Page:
Consultant Thursdays: Don’t Try To Be Everything For Everyone
I sit in a lot of pre-sales meetings, going over requirements. Clients always say the damndest things, and this was actually a discussion that I was having with a friend of my that just started a chiropractic business, also, on Tuesday.
The conversation went a little like this:
“Bob (I won’t hide the names of the innocent), you aren’t charging enough.”
“But I want my services to be affordable, and I want the right kind of clients.”
“What are the right kind of clients?”
“Clients that will value the services that I provide, I want them to show up to appointments, and work on their personal health.”
“But do you really care if they are about their personal health or not? Isn’t it more profitable to take clients with health insurance, instead of providing services to only those that don’t want to go through their insurance?”
“Yes, but those clients cost more because of the paperwork, and a lot of those clients don’t really appreciate the services. They just want the massage, and won’t take steps to help themselves.”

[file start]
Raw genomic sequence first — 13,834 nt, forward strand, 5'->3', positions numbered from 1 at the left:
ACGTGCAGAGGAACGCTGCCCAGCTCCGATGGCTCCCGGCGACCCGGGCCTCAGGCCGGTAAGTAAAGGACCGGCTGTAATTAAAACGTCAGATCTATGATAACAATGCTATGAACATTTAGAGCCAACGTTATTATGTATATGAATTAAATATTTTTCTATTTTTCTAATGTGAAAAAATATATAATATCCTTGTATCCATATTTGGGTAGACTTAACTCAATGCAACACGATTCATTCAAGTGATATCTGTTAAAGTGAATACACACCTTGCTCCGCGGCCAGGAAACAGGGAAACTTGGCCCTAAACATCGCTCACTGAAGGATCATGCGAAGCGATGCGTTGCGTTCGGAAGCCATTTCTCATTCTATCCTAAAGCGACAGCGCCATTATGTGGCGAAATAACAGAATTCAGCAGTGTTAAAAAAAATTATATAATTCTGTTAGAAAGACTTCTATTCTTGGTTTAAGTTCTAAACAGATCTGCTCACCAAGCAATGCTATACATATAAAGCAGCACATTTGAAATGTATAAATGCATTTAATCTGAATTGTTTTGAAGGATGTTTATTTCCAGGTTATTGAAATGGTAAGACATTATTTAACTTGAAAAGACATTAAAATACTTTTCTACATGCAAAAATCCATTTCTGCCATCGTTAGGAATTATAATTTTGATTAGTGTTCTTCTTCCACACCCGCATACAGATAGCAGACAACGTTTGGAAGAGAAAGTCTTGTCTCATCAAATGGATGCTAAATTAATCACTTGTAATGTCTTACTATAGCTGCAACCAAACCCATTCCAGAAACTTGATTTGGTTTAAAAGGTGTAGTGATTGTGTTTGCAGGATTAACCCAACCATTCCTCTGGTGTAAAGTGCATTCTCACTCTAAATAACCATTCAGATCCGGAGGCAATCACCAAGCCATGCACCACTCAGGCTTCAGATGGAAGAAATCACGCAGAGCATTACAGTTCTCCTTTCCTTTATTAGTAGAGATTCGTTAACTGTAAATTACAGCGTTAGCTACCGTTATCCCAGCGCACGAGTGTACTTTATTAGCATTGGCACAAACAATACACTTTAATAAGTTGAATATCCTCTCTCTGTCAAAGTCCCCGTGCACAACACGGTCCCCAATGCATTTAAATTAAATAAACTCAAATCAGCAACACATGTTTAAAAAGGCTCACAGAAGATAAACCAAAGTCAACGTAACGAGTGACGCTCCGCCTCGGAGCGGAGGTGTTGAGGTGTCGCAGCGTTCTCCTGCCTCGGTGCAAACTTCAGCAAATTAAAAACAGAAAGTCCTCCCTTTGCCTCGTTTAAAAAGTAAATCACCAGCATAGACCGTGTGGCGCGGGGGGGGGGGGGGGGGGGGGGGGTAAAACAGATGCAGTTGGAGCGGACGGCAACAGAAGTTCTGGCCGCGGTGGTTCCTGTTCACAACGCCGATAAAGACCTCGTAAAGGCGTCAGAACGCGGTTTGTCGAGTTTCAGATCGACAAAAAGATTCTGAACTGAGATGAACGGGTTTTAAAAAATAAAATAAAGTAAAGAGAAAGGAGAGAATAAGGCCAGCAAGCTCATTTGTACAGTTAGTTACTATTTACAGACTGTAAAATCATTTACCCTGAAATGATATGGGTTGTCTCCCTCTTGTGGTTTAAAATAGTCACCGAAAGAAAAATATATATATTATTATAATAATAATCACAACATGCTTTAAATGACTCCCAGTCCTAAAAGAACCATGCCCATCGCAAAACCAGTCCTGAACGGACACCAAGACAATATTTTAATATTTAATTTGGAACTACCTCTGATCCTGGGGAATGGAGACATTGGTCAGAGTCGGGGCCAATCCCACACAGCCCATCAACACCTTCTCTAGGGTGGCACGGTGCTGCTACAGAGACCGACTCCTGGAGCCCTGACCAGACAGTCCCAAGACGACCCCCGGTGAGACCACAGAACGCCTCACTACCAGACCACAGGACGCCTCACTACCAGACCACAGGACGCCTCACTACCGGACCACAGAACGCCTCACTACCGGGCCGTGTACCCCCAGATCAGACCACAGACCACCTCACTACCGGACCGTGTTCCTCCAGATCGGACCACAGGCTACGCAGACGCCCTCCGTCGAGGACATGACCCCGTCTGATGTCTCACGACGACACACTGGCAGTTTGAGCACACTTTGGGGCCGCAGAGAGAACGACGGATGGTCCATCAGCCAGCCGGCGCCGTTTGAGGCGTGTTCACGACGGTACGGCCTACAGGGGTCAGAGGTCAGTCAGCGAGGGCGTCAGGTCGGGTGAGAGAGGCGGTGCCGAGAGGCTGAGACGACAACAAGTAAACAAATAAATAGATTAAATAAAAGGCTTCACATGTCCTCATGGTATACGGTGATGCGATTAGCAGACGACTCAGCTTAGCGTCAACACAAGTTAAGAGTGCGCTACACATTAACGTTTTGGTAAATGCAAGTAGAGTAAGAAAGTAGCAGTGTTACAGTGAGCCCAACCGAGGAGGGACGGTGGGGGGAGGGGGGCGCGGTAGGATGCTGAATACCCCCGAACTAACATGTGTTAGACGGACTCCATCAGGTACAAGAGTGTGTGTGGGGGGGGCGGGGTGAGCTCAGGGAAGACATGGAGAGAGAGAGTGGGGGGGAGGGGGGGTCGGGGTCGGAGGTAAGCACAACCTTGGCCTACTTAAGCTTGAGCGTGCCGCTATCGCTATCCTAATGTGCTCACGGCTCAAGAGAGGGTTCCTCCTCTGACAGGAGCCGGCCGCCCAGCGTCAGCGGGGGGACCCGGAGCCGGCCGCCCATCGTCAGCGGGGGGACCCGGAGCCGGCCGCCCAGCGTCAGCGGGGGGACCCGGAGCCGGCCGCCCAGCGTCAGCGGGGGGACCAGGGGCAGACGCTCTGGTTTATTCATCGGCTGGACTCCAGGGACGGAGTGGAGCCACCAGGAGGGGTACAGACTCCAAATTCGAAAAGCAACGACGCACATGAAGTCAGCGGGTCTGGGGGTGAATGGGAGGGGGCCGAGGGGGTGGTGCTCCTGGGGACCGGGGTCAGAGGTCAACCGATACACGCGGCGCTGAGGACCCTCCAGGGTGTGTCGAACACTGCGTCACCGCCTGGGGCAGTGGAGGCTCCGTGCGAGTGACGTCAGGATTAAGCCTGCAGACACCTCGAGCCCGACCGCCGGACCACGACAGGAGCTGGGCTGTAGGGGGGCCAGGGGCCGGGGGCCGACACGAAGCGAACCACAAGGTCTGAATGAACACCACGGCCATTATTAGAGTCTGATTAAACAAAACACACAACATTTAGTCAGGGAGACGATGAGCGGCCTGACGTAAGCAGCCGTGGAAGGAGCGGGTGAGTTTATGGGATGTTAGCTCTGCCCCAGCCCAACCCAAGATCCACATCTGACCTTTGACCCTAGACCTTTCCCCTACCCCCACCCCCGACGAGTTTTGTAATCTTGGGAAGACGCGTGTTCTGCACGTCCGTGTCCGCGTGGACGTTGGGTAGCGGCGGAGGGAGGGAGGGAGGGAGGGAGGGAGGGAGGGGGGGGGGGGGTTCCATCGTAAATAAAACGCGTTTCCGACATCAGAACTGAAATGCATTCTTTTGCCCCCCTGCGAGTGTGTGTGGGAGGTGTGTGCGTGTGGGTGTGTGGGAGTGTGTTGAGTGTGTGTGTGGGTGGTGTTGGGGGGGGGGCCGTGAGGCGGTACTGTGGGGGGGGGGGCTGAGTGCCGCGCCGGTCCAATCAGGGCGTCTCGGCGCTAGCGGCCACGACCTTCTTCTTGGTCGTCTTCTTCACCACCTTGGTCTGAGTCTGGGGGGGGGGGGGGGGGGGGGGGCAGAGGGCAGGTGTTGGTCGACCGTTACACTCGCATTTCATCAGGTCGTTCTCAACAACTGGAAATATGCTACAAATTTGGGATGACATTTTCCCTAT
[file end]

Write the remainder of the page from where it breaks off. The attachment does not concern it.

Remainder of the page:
He’s taken a step to providing services for a particular market segment. He might not make as much money, but he’s carving out a niche in his market that he hopes will make him successful in the long term.
That’s a decision that we all have to make at some point — I’ve tried the “lower price, to build a relationship” route, and in my experience in the tech industry, it doesn’t work. My feeling is that those are the same people that will threaten to take their business to China or India or somewhere else, and they’ll never be happy, so I choose to stay in a high priced category. Because of that (whatever rate you are charging), the clients seem to value you more because they know they are paying a higher rate.
Whatever you do, all successful businesses pick their target audience — not trying to be everything to everyone. Apple does it. Microsoft does it. MySpace and Facebook do it. Why should you?
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